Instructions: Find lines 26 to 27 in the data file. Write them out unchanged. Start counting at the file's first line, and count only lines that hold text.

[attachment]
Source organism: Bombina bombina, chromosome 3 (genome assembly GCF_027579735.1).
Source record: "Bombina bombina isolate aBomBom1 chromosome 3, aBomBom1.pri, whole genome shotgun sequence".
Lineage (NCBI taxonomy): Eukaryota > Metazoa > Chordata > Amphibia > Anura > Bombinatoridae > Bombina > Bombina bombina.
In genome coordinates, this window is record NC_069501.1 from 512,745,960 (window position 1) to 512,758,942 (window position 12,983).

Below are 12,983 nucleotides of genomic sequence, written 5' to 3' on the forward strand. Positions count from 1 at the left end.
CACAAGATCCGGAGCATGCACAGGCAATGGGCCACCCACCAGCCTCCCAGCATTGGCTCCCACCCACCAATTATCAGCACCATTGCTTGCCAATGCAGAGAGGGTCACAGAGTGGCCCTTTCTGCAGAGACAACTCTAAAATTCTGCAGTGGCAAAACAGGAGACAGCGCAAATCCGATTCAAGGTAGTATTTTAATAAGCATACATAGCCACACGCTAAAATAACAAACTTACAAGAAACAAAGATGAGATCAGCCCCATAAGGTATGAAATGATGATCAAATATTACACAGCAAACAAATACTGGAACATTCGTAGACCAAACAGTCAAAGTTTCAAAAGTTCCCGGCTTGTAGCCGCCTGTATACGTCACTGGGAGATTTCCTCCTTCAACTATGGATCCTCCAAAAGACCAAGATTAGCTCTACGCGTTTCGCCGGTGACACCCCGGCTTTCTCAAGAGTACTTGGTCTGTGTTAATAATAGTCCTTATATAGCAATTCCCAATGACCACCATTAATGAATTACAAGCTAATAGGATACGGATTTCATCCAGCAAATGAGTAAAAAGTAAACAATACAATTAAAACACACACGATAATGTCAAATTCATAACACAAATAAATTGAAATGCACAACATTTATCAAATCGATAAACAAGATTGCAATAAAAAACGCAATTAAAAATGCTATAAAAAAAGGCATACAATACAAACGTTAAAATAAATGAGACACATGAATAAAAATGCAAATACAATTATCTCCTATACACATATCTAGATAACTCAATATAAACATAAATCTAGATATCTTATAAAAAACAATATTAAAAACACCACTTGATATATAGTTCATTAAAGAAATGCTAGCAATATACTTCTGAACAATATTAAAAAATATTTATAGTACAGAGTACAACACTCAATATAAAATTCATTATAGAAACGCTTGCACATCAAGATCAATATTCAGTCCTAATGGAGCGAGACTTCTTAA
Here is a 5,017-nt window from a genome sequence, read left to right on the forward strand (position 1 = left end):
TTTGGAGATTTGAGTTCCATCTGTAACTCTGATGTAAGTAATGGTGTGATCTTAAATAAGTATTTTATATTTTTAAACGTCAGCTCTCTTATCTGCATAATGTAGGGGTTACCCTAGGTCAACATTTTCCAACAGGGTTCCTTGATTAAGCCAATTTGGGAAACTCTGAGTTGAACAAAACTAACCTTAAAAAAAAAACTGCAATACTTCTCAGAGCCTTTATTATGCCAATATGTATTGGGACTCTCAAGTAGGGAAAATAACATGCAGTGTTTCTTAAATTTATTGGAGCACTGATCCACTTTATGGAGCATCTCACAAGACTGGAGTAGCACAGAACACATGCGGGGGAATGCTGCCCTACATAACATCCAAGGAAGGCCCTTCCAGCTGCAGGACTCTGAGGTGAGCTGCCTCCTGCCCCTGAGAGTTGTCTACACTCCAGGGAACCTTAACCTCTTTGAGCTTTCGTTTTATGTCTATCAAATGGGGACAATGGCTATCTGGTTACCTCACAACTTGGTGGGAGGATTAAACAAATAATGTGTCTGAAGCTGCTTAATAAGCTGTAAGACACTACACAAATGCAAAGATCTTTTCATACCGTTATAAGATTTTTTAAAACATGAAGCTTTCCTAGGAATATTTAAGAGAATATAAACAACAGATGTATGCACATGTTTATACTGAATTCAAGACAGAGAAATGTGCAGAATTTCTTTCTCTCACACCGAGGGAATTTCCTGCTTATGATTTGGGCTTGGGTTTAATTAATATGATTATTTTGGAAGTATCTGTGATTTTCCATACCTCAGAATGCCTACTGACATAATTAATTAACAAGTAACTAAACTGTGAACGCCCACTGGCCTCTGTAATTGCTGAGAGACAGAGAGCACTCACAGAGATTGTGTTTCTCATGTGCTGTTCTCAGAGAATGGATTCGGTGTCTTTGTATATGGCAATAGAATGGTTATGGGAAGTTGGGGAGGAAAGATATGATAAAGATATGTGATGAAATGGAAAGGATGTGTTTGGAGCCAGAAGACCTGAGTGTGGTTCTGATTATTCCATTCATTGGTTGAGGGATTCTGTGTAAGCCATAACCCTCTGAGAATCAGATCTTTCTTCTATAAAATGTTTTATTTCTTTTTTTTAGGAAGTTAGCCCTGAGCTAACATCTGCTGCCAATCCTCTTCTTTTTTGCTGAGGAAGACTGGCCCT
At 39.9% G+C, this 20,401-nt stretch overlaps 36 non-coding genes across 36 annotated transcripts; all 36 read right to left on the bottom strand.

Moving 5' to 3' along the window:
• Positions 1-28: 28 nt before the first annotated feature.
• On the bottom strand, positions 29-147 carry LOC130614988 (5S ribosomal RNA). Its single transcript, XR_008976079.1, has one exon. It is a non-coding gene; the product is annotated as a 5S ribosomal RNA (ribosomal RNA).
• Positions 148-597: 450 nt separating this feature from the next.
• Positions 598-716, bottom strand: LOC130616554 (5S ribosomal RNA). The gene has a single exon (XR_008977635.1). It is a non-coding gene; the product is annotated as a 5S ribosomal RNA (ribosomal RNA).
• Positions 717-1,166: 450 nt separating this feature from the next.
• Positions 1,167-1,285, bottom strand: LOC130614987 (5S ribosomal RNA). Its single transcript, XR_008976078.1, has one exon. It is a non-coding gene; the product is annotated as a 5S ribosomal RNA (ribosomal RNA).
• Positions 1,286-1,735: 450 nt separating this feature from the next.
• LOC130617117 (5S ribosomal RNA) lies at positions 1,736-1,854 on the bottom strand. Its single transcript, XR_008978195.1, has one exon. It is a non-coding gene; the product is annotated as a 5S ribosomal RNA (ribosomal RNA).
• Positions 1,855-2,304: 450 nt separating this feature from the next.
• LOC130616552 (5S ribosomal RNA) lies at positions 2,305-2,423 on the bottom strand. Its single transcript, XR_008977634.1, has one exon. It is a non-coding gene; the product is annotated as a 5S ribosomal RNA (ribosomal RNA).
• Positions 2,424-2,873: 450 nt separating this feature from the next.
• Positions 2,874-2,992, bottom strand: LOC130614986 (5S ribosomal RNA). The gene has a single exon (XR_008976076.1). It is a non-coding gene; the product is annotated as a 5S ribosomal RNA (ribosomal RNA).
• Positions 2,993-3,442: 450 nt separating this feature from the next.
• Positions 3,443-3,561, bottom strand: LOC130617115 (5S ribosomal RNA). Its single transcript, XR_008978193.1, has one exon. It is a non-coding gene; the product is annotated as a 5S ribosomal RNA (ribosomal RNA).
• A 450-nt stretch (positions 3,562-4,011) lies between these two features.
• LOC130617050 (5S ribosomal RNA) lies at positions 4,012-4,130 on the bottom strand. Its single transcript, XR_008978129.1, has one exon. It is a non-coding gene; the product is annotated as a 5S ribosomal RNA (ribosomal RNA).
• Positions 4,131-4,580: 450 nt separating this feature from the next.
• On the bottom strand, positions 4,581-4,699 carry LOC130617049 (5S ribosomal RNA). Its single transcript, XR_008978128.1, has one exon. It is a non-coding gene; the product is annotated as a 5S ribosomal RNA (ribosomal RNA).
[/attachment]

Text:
• LOC130617050 (5S ribosomal RNA) lies at positions 4,012-4,130 on the bottom strand. Its single transcript, XR_008978129.1, has one exon. It is a non-coding gene; the product is annotated as a 5S ribosomal RNA (ribosomal RNA).
• Positions 4,131-4,580: 450 nt separating this feature from the next.